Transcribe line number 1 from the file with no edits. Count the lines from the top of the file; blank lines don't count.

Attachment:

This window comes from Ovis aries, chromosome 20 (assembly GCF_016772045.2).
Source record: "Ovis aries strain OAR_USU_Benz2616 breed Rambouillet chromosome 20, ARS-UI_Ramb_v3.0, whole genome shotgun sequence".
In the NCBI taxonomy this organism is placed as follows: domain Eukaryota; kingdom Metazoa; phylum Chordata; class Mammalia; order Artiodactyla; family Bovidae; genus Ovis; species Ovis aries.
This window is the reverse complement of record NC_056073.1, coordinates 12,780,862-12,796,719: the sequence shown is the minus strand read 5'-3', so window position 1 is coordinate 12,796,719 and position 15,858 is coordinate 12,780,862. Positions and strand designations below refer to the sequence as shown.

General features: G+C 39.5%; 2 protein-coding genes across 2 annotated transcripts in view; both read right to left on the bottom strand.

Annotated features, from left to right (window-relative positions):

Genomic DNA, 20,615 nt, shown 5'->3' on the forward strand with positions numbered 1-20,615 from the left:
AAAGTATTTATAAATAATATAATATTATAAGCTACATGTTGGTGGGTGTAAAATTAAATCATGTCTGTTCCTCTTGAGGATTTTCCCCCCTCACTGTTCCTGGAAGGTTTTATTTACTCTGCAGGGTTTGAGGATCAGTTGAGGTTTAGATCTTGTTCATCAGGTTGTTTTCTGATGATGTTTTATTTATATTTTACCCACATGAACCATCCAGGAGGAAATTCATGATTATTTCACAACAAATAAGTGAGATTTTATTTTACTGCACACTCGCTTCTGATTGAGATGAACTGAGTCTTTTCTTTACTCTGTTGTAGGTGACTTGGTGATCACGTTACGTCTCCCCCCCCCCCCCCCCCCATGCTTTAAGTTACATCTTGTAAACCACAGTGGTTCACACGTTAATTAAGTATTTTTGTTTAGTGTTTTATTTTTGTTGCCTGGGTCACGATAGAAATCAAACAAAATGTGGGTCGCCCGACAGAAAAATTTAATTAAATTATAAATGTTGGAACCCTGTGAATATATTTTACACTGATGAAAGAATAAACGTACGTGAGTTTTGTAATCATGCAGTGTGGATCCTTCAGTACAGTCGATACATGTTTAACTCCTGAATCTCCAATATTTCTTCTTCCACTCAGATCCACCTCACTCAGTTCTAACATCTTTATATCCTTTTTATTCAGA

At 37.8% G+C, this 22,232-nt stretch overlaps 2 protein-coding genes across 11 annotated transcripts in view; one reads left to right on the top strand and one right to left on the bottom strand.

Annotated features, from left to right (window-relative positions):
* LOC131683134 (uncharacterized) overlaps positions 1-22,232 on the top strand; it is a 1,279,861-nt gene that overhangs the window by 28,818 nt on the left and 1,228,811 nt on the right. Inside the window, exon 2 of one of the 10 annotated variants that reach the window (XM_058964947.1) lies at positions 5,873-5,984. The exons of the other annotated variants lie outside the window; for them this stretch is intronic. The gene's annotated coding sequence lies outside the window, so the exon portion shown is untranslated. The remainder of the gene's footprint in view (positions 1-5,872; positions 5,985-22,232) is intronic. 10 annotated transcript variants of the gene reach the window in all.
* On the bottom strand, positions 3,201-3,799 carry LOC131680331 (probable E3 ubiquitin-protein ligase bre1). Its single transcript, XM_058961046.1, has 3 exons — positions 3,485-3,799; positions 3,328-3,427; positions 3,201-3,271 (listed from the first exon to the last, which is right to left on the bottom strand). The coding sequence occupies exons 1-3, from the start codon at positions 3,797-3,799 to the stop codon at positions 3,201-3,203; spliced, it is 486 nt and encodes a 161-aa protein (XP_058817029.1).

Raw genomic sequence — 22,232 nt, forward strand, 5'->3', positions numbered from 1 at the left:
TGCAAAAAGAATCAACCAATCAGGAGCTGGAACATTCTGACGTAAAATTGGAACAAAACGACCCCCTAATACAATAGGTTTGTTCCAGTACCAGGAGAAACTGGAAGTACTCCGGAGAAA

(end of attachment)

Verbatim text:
This window comes from Ovis aries, chromosome 20 (assembly GCF_016772045.2).